It’s not as though bupkes hasn’t already surfaced in polite American conversation. Back in 1965, there was an episode of The Dick Van Dyke show titled “Bupkis”; it centered on a song (also titled “Bupkis”) that Rob (Van Dyke) and his buddy had written during their army days.* Bupkes—along with a lot of other Yiddish words—has also been uttered on The Simpsons (notably by Krusty the Clown, the son of a rabbi).
And Yiddish has cropped up in a few ads, too: See my April 2010 on spritz as it’s used in ads for Poise pads (for “light bladder leakage”).
But as far as I can tell, this is a breakthrough (you should pardon the expression) for financial-services advertising. I’m not sure, though, whether it’s cause for kvellingor kvetching.
I learned this week about three business names that, while not technically descriptive—inadvisable from a trademark-law perspective—do express very clearly what they're all about.
2. Traif, a new restaurant in the Williamsburg section of Brooklyn, specializes in pork and shellfish, both of which are the ultimate in nonkosher foods—that is, they are traif (a Yiddish word sometimes spelled tref or treyf). In many parts of the country, such a restaurant would barely attract notice, but Williamsburg happens to be home to one of the largest communities of ultra-Orthodox Jews in New York. It's also home, as Bari Weiss reports in the Wall Street Journal, to a distinct yet equally devout sect: the hipsters.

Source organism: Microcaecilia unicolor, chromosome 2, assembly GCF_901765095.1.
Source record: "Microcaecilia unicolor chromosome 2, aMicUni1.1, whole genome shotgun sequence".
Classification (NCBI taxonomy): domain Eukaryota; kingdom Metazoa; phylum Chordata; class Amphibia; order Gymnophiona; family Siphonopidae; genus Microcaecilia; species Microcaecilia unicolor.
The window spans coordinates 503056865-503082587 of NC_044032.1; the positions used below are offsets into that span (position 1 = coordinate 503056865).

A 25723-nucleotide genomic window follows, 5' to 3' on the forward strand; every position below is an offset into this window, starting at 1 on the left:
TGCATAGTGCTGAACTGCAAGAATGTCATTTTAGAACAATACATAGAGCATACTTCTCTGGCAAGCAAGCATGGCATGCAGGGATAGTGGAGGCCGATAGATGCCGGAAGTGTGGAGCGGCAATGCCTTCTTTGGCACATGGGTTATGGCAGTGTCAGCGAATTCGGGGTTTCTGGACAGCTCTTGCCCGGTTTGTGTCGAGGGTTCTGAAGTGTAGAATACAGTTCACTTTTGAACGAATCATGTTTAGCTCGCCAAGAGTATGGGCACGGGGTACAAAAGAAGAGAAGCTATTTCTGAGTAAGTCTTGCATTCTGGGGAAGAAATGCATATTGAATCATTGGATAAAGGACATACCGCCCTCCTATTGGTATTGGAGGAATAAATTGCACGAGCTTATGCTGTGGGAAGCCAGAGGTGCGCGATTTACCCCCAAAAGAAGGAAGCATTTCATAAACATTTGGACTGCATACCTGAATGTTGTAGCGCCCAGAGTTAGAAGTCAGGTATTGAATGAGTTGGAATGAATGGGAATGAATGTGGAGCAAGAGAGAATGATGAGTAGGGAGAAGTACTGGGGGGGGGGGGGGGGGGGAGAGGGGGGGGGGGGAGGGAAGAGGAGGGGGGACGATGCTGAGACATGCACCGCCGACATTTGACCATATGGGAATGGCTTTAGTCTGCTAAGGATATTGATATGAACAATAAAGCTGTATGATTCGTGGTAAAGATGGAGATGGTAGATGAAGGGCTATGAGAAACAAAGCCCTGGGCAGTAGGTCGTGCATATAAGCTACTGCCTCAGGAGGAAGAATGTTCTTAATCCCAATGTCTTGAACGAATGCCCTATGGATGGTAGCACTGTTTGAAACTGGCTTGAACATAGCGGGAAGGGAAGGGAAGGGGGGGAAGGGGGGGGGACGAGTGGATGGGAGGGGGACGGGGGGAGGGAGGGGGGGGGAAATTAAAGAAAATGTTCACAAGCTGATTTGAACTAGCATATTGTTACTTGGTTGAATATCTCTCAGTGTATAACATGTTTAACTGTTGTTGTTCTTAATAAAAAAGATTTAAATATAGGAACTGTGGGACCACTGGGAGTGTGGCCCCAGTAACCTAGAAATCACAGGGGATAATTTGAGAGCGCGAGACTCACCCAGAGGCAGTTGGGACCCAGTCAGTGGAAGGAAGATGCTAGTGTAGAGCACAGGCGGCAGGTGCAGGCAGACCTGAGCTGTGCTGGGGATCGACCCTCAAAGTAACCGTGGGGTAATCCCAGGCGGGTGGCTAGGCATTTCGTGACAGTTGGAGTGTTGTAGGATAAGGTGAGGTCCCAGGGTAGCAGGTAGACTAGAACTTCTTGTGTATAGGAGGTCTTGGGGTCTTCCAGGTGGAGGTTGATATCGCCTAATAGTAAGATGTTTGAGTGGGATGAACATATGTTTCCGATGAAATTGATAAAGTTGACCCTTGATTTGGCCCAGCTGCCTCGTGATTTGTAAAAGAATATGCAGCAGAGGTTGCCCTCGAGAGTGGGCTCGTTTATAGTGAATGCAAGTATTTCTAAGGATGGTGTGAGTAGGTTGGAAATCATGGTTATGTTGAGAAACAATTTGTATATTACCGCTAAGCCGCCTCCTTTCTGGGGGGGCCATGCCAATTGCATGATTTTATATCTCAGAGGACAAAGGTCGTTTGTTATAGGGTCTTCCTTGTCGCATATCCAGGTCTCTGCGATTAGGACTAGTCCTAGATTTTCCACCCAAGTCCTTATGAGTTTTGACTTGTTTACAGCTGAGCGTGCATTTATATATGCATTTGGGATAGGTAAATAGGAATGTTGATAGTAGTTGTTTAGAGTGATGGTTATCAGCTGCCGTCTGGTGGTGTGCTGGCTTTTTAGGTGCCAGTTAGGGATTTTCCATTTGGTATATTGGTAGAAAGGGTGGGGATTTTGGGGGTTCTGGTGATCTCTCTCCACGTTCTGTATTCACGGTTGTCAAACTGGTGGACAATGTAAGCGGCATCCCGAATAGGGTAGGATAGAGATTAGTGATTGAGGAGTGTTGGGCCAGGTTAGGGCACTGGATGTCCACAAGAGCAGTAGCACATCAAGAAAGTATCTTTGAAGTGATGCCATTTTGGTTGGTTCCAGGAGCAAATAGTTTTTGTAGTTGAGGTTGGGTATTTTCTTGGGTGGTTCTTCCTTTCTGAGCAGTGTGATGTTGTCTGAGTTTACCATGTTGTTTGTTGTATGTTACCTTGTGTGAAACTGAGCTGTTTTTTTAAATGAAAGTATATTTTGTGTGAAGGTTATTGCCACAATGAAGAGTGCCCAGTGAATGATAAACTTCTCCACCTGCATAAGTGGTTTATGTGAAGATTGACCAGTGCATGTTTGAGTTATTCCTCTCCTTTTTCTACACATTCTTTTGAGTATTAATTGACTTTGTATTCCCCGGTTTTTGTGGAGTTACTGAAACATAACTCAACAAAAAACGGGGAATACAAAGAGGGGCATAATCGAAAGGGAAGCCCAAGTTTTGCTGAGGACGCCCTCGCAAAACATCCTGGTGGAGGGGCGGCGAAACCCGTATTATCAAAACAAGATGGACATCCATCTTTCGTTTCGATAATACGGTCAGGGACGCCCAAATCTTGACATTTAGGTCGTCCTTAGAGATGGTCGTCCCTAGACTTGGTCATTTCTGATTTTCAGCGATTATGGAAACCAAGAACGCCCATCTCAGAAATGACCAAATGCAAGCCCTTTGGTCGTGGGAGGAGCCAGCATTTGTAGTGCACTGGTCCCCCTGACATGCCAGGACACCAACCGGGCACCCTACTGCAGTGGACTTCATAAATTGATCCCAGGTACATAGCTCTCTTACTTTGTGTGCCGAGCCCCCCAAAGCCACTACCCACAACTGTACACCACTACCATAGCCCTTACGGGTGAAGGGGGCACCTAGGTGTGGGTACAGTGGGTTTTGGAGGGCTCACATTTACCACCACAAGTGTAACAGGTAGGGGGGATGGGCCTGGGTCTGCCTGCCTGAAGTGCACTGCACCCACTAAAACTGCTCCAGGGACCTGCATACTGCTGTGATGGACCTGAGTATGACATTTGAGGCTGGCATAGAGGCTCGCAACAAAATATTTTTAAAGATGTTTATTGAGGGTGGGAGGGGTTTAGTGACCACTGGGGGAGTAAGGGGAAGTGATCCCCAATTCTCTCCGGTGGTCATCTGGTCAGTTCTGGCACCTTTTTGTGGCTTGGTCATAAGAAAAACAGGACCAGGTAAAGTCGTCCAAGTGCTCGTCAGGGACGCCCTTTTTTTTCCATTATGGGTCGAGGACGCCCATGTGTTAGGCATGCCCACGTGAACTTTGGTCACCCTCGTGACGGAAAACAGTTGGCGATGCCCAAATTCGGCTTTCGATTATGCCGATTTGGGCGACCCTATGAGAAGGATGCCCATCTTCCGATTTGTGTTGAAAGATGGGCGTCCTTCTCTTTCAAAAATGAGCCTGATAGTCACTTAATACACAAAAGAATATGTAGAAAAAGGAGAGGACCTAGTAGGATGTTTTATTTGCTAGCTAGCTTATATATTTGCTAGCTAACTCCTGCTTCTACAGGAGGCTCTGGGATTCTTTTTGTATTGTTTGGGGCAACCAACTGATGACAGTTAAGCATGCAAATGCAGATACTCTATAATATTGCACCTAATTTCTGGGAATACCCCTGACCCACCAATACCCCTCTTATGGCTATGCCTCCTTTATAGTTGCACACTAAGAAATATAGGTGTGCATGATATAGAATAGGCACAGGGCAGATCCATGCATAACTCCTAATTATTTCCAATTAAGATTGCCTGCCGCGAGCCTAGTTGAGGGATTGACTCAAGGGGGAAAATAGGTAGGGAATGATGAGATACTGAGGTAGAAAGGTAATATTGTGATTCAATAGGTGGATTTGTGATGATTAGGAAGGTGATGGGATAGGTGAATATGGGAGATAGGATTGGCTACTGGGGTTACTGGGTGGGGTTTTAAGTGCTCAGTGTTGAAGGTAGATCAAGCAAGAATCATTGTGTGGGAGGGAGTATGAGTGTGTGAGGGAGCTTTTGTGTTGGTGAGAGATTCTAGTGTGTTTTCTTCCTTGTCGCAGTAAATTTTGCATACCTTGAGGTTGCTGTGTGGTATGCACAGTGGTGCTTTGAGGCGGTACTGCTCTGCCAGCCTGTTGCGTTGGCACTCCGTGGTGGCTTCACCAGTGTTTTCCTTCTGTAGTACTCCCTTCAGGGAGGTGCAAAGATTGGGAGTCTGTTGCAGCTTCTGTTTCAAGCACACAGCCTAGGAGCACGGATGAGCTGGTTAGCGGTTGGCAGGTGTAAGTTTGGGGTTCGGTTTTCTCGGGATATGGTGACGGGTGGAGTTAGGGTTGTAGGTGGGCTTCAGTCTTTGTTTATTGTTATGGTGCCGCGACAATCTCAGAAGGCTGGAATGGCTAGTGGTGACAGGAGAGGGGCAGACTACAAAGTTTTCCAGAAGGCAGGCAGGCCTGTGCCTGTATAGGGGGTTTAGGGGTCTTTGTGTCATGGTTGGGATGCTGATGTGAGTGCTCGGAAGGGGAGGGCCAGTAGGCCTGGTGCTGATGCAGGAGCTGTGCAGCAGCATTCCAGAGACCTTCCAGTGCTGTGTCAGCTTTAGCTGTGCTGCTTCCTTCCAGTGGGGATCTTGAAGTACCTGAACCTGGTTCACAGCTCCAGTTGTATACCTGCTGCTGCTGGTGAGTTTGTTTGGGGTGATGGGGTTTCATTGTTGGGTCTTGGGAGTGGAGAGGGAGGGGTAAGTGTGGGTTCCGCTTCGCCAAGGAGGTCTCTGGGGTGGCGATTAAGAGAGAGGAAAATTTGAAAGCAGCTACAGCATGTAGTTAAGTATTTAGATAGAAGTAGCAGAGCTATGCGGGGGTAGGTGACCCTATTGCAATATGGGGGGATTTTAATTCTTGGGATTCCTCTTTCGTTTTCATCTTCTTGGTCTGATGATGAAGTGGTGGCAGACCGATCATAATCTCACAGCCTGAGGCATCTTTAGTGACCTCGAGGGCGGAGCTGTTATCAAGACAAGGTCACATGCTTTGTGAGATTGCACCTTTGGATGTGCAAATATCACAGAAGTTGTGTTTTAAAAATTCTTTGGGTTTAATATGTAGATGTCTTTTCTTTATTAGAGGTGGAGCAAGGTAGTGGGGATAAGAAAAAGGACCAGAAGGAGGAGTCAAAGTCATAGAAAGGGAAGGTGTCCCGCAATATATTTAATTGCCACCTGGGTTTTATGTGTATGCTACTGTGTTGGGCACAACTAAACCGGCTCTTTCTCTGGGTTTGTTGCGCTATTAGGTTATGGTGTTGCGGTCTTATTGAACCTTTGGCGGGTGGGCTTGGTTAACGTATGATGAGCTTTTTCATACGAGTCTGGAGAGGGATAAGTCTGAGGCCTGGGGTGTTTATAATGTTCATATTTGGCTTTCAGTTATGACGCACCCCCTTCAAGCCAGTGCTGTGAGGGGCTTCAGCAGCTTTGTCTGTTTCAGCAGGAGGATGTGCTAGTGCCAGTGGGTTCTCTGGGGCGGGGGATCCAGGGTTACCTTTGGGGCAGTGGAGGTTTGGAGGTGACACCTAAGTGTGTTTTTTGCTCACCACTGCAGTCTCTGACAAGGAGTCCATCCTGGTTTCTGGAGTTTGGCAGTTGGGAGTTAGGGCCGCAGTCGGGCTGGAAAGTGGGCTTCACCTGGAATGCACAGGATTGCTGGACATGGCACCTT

The Artisten, as the Hasidim call them, obediently don their skinny jeans, fanny packs and granny glasses. They smoke Parliaments and drink Pabst Blue Ribbon while they bop, understatedly, to indie music. Irony is studied as carefully as the Talmud.
"Though there have been some blog posts praying for Traif's demise," Weiss writes, "as of this week, most Hasidim had not yet heard of the place. Those who had weren't offended. A Hasidic man I spoke to said he found the name 'kind of funny and cool'."
3. TBD, a common acronym for "To Be Determined," is the official name of a new Washington, DC, metro news site that encountered predicable naming challenges in its early days.** "We came very close to securing a name more than once," the TBD home page discloses, "but each time an obstacle – a divided staff, a greedy domain holder, a trademark problem – blocked the way." One of the founders, Erik Wemple, began signing his emails "Editor, TBD.com."
Before long, we realized Erik had stumbled upon the perfect name for our site. The traditional news culture is that you don’t publish or broadcast a story until all the questions are answered, all the t’s crossed and i’s dotted. The evening newscast or morning newspaper is presented as a finished product, the culmination of a day’s work for the news staff.
But TBD will never be a finished product. On the web, on mobile devices and on our 24-hours cable news channel, we’ll always be in motion: constantly updating, improving and evolving; seeking more details, reaction or community conversation. We’ll be a place you visit to watch the news unfold in real time.
"This has to be, in my opinion, the coolest new journalism brand I’ve seen come along in a very long time," gushed Cory Britton on Lost Remote, which covers hyperlocal journalism. "Now let’s see if the site, scheduled to launch this summer, will live up to the hype."
The first TBD.com story I'd like to see: an exposé of how much Wemple et al. paid for that highly desirable three-letter .com domain.
* This is a type of Turking, the wired world's version of piecework at slave wages.